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    It's just a safety measure. There's nothing stopping anyone from making two orders that have the same ID but with some of the other properties being different. If these objects are then considered equal based only on their ID, you're setting yourself up for a world of hurt.
     
    Winston Gutkowski
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    Stephan van Hulst wrote:It's just a safety measure. There's nothing stopping anyone from making two orders that have the same ID but with some of the other properties being different. If these objects are then considered equal based only on their ID, you're setting yourself up for a world of hurt.

    I disagree. Customers may have repeat orders which are indistinguishable from each other by anything but an ID - or some sort of date/time stamp, which amounts to the same thing. There are many things in the world of information - including people - that require an ID for determination, since no other attribute, or group of attributes, is sufficient to uniquely identify the object.

    In fact, I'd say - in some cases - that you're setting yourself up for a world of hurt if you DO rely on anything else.

    Winston
     
    Stephan van Hulst
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    I think you're misinterpreting me. I'm not arguing against IDs. In this case, it's absolutely vital. I'm arguing that an ID shouldn't be the only thing to base equality on.
     
    Winston Gutkowski
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    Stephan van Hulst wrote:I'm arguing that an ID shouldn't be the only thing to base equality on.

    But what else would you base it on? If you have two different Order objects with the same ID in your program (unless one is simply a "dummy" object - for example, to check if a Set contains the Order), then something is seriously wrong.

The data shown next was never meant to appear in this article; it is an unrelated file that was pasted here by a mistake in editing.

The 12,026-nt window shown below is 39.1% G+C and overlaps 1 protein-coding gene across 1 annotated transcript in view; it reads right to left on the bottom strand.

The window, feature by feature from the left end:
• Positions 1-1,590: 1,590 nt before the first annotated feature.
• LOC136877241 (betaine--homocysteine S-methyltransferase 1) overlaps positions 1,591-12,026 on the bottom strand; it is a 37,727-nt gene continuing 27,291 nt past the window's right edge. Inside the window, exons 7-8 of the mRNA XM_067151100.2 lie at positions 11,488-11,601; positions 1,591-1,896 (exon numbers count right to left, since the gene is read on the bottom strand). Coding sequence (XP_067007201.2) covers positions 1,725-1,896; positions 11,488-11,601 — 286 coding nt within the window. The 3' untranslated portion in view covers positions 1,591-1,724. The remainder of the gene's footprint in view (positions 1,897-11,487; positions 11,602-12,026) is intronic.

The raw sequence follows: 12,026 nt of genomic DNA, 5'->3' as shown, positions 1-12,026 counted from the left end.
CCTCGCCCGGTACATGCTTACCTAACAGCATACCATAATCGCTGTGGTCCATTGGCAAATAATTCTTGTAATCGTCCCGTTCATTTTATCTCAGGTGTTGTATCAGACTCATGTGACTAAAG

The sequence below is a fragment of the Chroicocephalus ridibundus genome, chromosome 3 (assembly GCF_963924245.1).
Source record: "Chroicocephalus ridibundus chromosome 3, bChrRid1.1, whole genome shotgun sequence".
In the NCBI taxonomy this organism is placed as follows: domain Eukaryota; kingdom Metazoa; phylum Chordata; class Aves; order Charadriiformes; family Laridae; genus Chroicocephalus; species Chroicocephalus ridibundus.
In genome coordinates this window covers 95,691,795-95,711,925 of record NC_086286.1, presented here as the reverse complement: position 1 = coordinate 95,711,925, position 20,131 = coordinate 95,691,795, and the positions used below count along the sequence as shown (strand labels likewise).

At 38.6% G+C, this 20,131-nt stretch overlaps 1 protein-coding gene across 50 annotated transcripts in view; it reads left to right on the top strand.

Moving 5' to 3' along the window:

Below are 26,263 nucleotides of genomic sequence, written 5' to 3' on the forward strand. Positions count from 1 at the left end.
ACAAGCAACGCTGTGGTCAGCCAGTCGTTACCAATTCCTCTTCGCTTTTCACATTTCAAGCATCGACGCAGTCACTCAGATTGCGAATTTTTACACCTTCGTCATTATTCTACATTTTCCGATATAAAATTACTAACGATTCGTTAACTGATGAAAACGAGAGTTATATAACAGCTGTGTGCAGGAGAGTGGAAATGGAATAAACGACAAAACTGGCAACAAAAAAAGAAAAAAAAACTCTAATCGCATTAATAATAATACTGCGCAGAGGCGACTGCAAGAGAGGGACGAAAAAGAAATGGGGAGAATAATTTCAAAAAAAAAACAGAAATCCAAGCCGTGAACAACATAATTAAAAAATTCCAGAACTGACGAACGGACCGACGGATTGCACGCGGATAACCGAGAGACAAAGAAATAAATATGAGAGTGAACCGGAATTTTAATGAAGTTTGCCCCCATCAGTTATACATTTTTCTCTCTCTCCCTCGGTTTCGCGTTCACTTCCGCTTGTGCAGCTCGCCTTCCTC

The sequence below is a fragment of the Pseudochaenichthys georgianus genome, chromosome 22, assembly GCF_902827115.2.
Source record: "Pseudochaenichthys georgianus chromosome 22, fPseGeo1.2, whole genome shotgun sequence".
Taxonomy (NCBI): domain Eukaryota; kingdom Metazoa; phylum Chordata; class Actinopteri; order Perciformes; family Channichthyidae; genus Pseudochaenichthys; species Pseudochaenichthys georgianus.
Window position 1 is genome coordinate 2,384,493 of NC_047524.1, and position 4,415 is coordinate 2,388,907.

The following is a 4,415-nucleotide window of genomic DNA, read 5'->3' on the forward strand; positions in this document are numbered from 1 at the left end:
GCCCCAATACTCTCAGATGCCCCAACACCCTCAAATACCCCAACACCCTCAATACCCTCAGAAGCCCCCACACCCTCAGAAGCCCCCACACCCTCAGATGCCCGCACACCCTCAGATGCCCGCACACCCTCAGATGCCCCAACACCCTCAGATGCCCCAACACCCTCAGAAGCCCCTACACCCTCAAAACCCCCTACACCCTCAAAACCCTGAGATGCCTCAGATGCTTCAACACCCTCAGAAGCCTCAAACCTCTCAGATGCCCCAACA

Maybe I'm missing something here, but my Order.equals() method would be basically this.ID == that.ID.
    I suppose you could write something like an equivalent() method to see if the contents are the same, but I certainly wouldn't use it to bar/allow storage in a collection.

    Winston
     
    Stephan van Hulst
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    Sorry for the late reply, I was on a little holiday to Germany

    I would base the equals() method not only on the ID, but also on the other order details.

    The reason is that if you by mistake made two orders with the same ID but different order details, and you would keep orders in a set, then it's possible to lose information without noticing if you only check the ID. Otherwise you will have two orders with the same ID in your set, which also is a mistake, but the mistake is more apparent.

    Besides that, if somebody gave me two order receipts that look like below and asked me if the orders are conceptually equal, I would respond no.